Vetting Fintech Relationships at a Time of Increased Regulatory Oversight

Compliance coverage by Paul Davis, Director of Market Intelligence at Strategic Resource Management (SRM)


We're seeing increasing regulatory scrutiny brewing over third-party fintech relationships in areas such as Banking-as-a-Service (BaaS), digital assets, and Buy Now, Pay Later (BNPL).

In recent weeks, the Federal Deposit Insurance Corp. has urged banks it supervises to police misleading claims by their crypto partners, while the Consumer Financial Protection Bureau has been looking closely at lending relationships between banks and non-banks.

Paul Davis

Legislators are constantly discussing ways to create safer relationships between banks, credit unions, and non-banks as part of a broader goal of protecting consumers. And you can suffer substantial reputational harm if your members are negatively impacted by a miscue on the part of a fintech partner.


What should credit unions do to mitigate these potential risks? For now, I encourage financial institutions to follow the 'six pillars' guidance provided by regulators. While not included in examinations, I can assure you these topics would come up if your fintech relationship went sideways.


While federal bank regulators provided this guidance (FDIC, Federal Reserve and the Office of the Comptroller of the Currency), I assert that it allows for a logical roadmap that all credit unions can follow.


The guidance encourages financial institutions to assess a fintech's:

  1. Business experience and qualifications: How long has the fintech been in business? Do you know anyone who has worked with the company? Any negative press?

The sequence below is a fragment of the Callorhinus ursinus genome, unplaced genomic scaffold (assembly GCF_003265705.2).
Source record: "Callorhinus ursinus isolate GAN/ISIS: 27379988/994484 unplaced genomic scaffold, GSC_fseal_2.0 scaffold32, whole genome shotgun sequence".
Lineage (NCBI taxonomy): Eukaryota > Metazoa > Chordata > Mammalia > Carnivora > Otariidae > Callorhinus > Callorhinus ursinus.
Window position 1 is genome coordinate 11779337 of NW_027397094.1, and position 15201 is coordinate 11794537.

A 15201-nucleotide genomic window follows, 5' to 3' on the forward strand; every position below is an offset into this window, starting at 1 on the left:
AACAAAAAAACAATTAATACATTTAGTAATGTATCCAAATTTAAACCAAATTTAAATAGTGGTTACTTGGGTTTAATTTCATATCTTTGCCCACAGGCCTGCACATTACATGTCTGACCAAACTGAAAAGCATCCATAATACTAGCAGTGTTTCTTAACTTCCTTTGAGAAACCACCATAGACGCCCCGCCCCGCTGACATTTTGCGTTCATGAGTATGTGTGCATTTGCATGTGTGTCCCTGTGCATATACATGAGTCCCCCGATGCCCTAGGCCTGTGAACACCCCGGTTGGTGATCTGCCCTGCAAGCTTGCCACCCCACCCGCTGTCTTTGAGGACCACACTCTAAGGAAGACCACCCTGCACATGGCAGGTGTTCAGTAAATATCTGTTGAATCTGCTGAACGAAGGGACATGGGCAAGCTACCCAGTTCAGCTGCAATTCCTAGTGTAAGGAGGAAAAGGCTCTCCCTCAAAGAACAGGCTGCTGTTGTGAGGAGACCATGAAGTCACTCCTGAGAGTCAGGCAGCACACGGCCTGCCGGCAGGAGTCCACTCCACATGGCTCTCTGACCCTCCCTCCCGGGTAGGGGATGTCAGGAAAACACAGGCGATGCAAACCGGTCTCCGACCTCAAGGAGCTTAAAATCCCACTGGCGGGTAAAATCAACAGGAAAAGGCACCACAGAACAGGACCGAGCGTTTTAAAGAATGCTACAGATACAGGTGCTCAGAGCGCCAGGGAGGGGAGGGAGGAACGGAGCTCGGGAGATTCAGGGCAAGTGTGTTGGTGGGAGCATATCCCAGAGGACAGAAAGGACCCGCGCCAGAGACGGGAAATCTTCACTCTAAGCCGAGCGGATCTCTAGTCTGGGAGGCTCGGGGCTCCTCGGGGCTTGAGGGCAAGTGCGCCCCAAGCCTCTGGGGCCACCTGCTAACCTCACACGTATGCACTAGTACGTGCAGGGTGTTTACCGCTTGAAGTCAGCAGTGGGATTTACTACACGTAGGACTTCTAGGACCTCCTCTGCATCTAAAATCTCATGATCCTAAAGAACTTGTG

2. Financial condition: Who are the fintech's investors? How much capital has it raised? Are financial statements – income statement, balance sheet, cash flows - available?

  3. Compliance with laws and regulations: Any existing or pending enforcement orders? Any known investigations? Vet their messaging on their website and in other communications to end users.

  4. Risk management and controls processes: How does the fintech vet customers? What is its plan for identifying and addressing compliance issues? How does it communicate lapses to other partners?

  5. Information security: What policies does the fintech have to monitor hacks and cybersecurity breaches? How do they protect customer information? How would they notify you of an incursion?

  6. Operational resilience: Does the potential partner have a plan to conserve capital if financial conditions worsen? Is there a resolution plan in place should the fintech have to shut down? What contingency plans exist?

With these questions in mind, how should you go about vetting these qualifications? I strongly recommend conversing with your regulators, state and federal associations, and fellow credit union executives. Their knowledge and experiences can help you assess the viability of a potential fintech partnership.


It is also essential to take your time (and consider hiring an outside consultant experienced in looking into third-party contracts). If the fintech is bringing you borrowers, ensure that their underwriting standards align with yours.


Document everything you have been doing to adhere to the six pillars. I mean everything. While it may not avert a hiccup, it will show your regulators that you are trying to do all the right things if something goes awry.

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